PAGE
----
Poll: Oklahomans opposed to paying riot reparations
BY ROB MARTINDALE World Senior Writer
Jan 10, 2000
1/20/13 at 8:17 AM
A majority of Oklahomans are opposed to reparations in any form in connection with
the 1921 Tulsa race riot, a statewide survey shows.
The quarterly Oklahoma Poll found that 57 percent don't think reparations should be
paid, with the strongest support for this view coming from Tulsa.
The Oklahoma Poll of 750 persons statewide was taken by Tulsa Surveys in late
December with a margin of error rate of plus or minus 3.5 percent. The poll is
sponsored by the Tulsa World.
Those surveyed were asked if they felt:
1. Reparations should be paid with tax dollars.
2. Reparations should be paid only if no tax dollars are used.
3. Reparations should be paid at all.
Twelve percent said any reparations should be paid with tax dollars.
The greatest support for this option -- 15 percent of those surveyed -- came from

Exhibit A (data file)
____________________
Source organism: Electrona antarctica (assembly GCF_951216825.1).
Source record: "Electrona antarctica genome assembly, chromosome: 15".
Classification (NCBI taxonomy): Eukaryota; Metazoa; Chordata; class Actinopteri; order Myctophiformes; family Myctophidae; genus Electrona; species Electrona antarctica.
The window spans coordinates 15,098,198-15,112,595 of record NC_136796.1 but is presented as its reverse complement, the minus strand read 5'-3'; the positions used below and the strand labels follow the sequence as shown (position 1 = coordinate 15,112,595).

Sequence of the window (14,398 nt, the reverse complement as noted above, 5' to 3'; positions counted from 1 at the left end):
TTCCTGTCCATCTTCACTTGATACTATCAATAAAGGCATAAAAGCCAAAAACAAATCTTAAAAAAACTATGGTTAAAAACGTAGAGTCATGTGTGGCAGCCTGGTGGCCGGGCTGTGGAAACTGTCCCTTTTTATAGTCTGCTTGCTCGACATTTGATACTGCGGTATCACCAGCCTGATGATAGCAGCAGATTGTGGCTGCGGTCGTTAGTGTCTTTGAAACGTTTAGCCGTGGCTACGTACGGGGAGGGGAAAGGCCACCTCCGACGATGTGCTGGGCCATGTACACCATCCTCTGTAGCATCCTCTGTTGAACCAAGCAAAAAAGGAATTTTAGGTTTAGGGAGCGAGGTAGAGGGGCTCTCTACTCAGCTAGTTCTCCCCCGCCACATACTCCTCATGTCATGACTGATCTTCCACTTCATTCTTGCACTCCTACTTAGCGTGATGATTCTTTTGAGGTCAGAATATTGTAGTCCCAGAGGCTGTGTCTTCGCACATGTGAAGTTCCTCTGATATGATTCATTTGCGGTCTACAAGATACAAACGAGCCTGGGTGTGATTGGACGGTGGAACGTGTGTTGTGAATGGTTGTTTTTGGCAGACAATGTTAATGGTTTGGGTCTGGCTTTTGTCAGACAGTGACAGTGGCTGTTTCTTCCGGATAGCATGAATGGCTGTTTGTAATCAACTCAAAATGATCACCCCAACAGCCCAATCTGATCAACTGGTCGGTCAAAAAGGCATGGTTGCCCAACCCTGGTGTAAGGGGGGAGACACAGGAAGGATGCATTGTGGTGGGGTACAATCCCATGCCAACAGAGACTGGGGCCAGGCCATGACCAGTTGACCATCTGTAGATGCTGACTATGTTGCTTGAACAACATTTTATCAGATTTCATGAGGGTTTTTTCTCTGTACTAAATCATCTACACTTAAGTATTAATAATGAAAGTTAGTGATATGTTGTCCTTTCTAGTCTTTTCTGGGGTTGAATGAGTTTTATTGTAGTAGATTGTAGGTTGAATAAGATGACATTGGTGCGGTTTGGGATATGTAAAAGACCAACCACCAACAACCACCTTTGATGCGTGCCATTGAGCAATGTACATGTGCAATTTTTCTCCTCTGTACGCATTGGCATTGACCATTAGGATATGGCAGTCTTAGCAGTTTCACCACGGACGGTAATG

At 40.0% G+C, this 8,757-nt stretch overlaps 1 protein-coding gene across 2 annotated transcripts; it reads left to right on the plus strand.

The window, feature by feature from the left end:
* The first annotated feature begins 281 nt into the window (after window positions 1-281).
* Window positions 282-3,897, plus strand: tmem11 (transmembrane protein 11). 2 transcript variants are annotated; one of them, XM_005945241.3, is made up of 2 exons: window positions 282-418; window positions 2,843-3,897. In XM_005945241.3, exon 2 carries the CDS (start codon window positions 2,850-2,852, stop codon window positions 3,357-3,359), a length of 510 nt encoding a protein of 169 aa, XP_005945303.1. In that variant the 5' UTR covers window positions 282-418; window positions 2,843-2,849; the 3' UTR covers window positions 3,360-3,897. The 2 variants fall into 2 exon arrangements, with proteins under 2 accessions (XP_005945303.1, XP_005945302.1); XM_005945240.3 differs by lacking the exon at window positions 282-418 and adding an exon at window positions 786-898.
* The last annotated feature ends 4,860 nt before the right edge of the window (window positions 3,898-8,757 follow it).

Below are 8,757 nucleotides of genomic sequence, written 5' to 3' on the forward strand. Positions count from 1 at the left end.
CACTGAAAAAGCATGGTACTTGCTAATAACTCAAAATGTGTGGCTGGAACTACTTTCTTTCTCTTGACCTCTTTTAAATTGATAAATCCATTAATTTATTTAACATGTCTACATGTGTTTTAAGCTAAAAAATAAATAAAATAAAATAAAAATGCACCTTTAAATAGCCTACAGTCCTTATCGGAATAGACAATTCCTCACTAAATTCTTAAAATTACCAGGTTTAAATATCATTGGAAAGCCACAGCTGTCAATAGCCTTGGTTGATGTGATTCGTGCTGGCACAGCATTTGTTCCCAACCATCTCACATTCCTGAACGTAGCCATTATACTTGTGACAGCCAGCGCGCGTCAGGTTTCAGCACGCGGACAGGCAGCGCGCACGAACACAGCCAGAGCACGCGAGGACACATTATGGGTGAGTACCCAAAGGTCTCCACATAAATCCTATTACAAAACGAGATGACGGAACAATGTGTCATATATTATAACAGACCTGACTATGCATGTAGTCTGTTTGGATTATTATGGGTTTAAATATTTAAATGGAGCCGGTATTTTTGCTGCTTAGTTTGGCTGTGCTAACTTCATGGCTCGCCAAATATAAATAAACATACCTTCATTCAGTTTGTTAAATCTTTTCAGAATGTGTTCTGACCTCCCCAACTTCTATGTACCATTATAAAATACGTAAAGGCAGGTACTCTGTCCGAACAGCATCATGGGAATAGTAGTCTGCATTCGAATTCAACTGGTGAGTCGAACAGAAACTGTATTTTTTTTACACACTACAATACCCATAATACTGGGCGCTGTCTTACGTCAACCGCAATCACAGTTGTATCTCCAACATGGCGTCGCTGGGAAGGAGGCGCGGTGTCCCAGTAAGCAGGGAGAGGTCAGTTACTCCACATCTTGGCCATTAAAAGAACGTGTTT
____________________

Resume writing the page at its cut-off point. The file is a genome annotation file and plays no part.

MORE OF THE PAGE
Oklahoma City. The least support at nine percent came from the more rural areas
outside the state's two major metropolitan areas.
Thirteen percent of Tulsans said they would support the payment of reparations with
Twenty-six percent of those polled said they would support reparations if no tax
dollars are used.
Only 20 percent of those surveyed in Tulsa agreed with this option, while 29
percent in Oklahoma City and 27 percent in the rest of the state supported it.
While 57 percent statewide
said they didn't believe reparations should be paid at all, the percentage was much
higher in Tulsa where it was 62 percent.
Fifty-two percent in Oklahoma City and 57 percent in the rest of the state felt
reparations shouldn't be paid.
As to political party affiliation, 67 percent of the registered Republicans
surveyed were opposed to reparations compared with 59 percent of the Democrats.
Of those who favored reparations, the favored option was scholarships. No. 2 was a
memorial and No. 3 was in the form
of cash payments.
If reparations were to be made, 42 percent said it should only go to actual
Fifty-three percent said reparations should be made available to families of the
That, said Al Soltow of the University of Tulsa, isn't surprising since there are
Soltow, director of research at the University of Tulsa, said the margin of error
rates for each of the two metropolitan areas and the more rural areas were much
higher than the 3.5 percent statewide rate because the sam
ples were smaller.
Blacks, Soltow added, felt more strongly about reparations than members of other
Rob Martindale, World senior writer, can be reached at 581-8367 or via e-
mail at email@example.com .